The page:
This synagogue in Tblisi, Georgia is an identical match of colors, style and materials to that of the churches in the area.
Yotom eventually passes me off to the Synagogue’s Rabbi. Rabbi Chaim spoke in a deep and charismatic Hebrew, totally lacking any foreign accent despite his citizenship and ethnic roots in Georgia. I have translated his remarks into English: “We have always been happy here, living in the Jewish sector with a school, butchers, and strong community.”
During the many lectures offered in my Study Abroad program, I had been studying the Georgian identity, and how integral the Georgian Church and the Georgian “Mountain Warrior” archetype was to this Balkan region. I asked the Rabbi, “How do you think the congregation identifies? As Jews? As Georgians? As something else?”
“We are all definitely Jews here. Sometimes, when we speak the same language, or eat the same food as our neighbors, we can say we are a ‘Georgian’ sub-sect, but we are first and foremost Jews.”
Ya’acov, an older, slower moving man who was one of the last the people to leave the synagogue, embodied these words. Attending the other synagogue of Tbilisi, only a few blocks down the street, he told me, “I go here because I am Jewish, I know I am Jewish in my heart!” He finishes a long speech about how he does not speak Hebrew or know prayers, but has memories of his parents owning dusty old prayer books in Hebrew. To him, a culturally secular man who grew up without much Jewish education but who now goes to synagogue weekly, “being Jewish” is a type of citizenship unrelated to where you are living. Strong enough such that that he attends synagogue services weekly despite not knowing what he is saying or engaging with the intellectual/philosophical questions that Judaism traditionally encourages.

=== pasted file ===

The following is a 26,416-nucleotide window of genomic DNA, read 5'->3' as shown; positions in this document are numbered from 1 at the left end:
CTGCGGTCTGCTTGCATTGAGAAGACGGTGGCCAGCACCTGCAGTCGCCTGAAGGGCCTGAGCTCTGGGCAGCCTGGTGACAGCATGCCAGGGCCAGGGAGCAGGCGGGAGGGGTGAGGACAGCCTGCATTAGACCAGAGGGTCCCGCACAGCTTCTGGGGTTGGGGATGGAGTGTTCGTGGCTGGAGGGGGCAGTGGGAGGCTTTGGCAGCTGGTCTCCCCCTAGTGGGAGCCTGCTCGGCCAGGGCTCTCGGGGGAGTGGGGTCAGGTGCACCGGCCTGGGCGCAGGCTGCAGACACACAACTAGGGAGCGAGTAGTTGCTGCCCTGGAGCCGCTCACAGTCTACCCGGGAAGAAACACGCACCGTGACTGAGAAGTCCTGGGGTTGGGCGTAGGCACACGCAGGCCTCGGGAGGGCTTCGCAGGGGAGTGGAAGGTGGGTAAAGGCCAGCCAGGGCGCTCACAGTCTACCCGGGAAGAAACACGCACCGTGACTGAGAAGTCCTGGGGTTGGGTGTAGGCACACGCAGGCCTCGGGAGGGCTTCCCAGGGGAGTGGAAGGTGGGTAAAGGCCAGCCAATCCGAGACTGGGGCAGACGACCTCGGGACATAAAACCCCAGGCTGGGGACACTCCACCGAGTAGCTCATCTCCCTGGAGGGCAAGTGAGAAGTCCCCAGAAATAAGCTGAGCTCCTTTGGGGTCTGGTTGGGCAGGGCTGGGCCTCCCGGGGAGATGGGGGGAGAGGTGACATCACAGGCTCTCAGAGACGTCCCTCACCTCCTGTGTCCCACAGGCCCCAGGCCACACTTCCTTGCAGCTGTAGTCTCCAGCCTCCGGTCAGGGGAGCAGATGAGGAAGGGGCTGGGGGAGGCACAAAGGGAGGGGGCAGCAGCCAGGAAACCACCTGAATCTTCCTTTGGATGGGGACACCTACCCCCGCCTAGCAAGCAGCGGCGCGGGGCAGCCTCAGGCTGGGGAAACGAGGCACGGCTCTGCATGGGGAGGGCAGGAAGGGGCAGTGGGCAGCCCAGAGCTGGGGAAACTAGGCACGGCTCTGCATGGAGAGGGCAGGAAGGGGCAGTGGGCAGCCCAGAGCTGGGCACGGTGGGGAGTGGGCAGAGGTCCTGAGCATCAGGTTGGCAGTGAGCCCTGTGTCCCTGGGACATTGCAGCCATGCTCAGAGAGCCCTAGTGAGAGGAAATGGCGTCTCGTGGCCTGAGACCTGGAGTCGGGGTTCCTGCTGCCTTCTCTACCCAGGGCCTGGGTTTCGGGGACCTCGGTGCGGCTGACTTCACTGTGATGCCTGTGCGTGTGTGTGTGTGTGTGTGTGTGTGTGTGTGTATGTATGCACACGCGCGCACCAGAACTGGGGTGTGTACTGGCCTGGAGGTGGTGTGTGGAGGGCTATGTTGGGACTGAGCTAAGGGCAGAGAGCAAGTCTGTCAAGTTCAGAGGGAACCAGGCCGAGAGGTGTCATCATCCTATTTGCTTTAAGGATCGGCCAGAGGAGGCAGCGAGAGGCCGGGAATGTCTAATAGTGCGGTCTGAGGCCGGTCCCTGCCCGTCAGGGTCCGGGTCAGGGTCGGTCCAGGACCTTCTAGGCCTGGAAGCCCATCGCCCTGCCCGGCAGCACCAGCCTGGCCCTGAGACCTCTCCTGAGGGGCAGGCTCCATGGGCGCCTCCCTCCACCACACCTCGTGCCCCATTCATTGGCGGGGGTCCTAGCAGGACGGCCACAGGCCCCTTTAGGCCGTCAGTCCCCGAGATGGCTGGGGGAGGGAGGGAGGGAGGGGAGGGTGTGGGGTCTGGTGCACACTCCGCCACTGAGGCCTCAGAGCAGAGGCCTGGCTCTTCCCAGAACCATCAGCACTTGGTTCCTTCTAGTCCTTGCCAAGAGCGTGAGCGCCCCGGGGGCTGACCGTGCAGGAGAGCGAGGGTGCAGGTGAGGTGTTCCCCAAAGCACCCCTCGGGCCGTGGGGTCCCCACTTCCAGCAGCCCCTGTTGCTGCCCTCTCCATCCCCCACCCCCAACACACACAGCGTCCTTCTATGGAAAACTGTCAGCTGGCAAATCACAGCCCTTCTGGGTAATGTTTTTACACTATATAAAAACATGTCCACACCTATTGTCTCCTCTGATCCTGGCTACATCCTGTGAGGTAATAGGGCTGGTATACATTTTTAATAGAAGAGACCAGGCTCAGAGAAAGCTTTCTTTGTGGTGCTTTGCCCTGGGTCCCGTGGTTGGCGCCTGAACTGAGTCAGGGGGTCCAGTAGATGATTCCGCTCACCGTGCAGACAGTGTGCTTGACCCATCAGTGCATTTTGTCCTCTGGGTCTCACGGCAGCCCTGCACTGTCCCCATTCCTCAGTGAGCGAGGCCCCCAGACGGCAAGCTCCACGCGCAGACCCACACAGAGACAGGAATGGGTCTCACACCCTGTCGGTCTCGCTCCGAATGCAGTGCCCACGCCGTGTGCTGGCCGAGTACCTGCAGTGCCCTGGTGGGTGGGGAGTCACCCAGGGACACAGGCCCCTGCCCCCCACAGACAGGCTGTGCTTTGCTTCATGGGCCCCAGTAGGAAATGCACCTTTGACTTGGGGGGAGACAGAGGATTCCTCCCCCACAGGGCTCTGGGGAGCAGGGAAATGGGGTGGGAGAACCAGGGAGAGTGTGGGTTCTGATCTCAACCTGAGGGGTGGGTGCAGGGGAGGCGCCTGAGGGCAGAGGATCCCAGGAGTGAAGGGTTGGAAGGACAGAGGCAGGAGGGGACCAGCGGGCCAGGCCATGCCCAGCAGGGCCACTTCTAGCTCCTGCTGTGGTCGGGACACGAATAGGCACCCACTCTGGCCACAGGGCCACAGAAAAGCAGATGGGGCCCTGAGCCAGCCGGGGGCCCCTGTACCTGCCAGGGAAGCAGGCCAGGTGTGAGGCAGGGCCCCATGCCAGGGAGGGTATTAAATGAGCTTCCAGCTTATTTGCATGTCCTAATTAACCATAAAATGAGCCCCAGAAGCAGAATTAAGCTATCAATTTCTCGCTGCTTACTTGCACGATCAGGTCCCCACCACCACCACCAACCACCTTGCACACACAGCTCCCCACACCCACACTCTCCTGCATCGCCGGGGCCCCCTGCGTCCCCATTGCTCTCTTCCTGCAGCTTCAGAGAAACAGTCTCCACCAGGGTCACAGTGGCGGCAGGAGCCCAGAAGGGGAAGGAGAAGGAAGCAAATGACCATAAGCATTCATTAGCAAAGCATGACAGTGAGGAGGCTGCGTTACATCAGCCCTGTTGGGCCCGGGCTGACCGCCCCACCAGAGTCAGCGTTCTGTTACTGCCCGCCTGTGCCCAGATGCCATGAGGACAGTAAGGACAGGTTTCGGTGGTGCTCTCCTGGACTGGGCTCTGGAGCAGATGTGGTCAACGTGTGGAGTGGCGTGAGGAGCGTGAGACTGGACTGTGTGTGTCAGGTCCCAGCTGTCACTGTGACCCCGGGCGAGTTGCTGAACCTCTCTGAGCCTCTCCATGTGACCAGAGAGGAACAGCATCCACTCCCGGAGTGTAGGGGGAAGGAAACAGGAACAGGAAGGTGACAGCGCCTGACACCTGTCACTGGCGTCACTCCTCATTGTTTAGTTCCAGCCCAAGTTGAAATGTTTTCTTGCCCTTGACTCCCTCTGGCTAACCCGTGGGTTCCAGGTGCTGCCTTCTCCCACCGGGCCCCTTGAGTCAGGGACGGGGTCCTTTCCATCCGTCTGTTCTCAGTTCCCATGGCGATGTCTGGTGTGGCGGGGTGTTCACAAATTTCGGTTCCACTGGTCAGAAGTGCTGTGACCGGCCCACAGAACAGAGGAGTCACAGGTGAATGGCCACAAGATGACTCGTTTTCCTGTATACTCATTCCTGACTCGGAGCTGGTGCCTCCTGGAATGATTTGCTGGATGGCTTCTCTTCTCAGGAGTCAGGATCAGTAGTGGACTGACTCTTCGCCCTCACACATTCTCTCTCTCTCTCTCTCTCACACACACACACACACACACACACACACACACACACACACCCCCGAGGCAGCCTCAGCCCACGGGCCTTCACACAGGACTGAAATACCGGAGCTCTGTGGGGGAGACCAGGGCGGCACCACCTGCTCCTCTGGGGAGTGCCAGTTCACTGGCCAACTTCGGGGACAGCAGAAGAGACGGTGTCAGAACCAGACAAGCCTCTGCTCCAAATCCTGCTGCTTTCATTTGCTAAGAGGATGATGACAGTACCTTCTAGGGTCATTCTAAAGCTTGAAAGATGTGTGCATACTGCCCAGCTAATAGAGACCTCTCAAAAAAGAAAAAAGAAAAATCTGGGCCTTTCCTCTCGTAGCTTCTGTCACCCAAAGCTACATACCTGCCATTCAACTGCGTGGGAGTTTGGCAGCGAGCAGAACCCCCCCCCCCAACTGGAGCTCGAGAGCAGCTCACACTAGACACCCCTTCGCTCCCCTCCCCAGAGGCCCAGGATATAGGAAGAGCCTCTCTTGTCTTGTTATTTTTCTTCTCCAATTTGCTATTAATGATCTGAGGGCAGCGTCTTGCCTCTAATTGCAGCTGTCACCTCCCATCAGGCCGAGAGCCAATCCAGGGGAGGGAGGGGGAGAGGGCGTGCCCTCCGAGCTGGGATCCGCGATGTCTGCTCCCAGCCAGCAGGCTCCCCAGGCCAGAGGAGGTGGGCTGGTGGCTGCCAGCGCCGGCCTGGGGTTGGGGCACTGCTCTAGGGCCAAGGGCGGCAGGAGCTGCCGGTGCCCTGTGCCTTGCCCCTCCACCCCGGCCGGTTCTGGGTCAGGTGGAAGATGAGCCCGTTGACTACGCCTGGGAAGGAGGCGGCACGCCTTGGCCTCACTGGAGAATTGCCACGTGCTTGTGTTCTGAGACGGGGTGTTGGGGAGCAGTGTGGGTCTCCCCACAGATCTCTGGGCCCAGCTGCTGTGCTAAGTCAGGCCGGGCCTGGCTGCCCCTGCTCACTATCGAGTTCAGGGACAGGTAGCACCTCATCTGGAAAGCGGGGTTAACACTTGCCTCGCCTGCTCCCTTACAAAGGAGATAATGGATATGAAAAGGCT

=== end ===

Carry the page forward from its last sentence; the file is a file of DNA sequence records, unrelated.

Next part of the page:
Although reminiscent of the stance many a Jew would take, and similar to the summer camp experience of numerous secular American Jews, I think he meant the citizenship semi-literally. To him, and other Jews I spoke to in the Balkans, being Jewish was undersood literally as an ethnicity. Lectures I attended would list ethnic groups such as Azeri, Armenian, Osettian, and Jewish.
Locals I spoke with in Georgia treated ethnicity very differently than we do in the states. Your country of origin was not necessarily a sufficient answer to the question “What are you?” That is, they never asked “Where are you from?”; instead they asked variations of the ethnicity question for which your answer must be tied to an ethnic group that spoke a unique language. Interestingly then, nationality and religious background were not quite as meaningful as ethnicity, which encompassed Judaism for those that identified and those that didn’t.